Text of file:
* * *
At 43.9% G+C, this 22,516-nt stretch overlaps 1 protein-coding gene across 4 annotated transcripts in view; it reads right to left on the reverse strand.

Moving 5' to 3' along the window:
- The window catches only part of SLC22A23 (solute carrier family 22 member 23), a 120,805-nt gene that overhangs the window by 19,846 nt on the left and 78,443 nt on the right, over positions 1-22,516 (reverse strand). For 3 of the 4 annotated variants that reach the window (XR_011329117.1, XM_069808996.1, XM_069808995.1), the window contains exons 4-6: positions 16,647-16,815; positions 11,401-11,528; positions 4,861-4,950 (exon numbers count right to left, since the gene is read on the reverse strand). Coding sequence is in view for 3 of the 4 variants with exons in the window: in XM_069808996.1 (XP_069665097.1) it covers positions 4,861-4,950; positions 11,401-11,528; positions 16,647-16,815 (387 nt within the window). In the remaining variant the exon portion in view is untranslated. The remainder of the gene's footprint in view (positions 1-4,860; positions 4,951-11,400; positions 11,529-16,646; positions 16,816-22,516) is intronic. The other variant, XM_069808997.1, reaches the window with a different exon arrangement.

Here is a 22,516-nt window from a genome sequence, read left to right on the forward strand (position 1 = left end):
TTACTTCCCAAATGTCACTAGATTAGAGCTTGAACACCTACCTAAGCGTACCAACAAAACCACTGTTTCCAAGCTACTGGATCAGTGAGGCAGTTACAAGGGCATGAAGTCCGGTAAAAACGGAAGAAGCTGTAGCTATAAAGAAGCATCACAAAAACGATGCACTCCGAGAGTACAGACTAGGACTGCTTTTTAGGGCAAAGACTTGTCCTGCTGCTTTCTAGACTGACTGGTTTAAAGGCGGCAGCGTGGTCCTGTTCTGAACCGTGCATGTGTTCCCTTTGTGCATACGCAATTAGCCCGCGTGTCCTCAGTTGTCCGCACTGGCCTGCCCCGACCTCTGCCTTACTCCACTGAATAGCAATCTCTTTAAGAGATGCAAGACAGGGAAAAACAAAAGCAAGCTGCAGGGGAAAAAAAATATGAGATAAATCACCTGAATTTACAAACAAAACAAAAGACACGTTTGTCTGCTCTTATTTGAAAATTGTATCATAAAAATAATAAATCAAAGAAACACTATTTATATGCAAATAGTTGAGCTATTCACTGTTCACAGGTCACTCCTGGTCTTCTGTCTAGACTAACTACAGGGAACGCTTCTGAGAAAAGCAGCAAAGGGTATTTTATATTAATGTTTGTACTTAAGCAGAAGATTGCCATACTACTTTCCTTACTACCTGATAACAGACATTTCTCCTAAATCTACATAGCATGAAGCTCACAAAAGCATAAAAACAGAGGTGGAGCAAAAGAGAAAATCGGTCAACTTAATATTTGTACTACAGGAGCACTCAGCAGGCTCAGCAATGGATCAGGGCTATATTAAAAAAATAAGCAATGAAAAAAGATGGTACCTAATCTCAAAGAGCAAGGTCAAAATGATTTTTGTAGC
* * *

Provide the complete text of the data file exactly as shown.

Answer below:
At 43.9% G+C, this 22,516-nt stretch overlaps 1 protein-coding gene across 4 annotated transcripts in view; it reads right to left on the reverse strand.

Moving 5' to 3' along the window:
- The window catches only part of SLC22A23 (solute carrier family 22 member 23), a 120,805-nt gene that overhangs the window by 19,846 nt on the left and 78,443 nt on the right, over positions 1-22,516 (reverse strand). For 3 of the 4 annotated variants that reach the window (XR_011329117.1, XM_069808996.1, XM_069808995.1), the window contains exons 4-6: positions 16,647-16,815; positions 11,401-11,528; positions 4,861-4,950 (exon numbers count right to left, since the gene is read on the reverse strand). Coding sequence is in view for 3 of the 4 variants with exons in the window: in XM_069808996.1 (XP_069665097.1) it covers positions 4,861-4,950; positions 11,401-11,528; positions 16,647-16,815 (387 nt within the window). In the remaining variant the exon portion in view is untranslated. The remainder of the gene's footprint in view (positions 1-4,860; positions 4,951-11,400; positions 11,529-16,646; positions 16,816-22,516) is intronic. The other variant, XM_069808997.1, reaches the window with a different exon arrangement.

Here is a 22,516-nt window from a genome sequence, read left to right on the forward strand (position 1 = left end):
TTACTTCCCAAATGTCACTAGATTAGAGCTTGAACACCTACCTAAGCGTACCAACAAAACCACTGTTTCCAAGCTACTGGATCAGTGAGGCAGTTACAAGGGCATGAAGTCCGGTAAAAACGGAAGAAGCTGTAGCTATAAAGAAGCATCACAAAAACGATGCACTCCGAGAGTACAGACTAGGACTGCTTTTTAGGGCAAAGACTTGTCCTGCTGCTTTCTAGACTGACTGGTTTAAAGGCGGCAGCGTGGTCCTGTTCTGAACCGTGCATGTGTTCCCTTTGTGCATACGCAATTAGCCCGCGTGTCCTCAGTTGTCCGCACTGGCCTGCCCCGACCTCTGCCTTACTCCACTGAATAGCAATCTCTTTAAGAGATGCAAGACAGGGAAAAACAAAAGCAAGCTGCAGGGGAAAAAAAATATGAGATAAATCACCTGAATTTACAAACAAAACAAAAGACACGTTTGTCTGCTCTTATTTGAAAATTGTATCATAAAAATAATAAATCAAAGAAACACTATTTATATGCAAATAGTTGAGCTATTCACTGTTCACAGGTCACTCCTGGTCTTCTGTCTAGACTAACTACAGGGAACGCTTCTGAGAAAAGCAGCAAAGGGTATTTTATATTAATGTTTGTACTTAAGCAGAAGATTGCCATACTACTTTCCTTACTACCTGATAACAGACATTTCTCCTAAATCTACATAGCATGAAGCTCACAAAAGCATAAAAACAGAGGTGGAGCAAAAGAGAAAATCGGTCAACTTAATATTTGTACTACAGGAGCACTCAGCAGGCTCAGCAATGGATCAGGGCTATATTAAAAAAATAAGCAATGAAAAAAGATGGTACCTAATCTCAAAGAGCAAGGTCAAAATGATTTTTGTAGC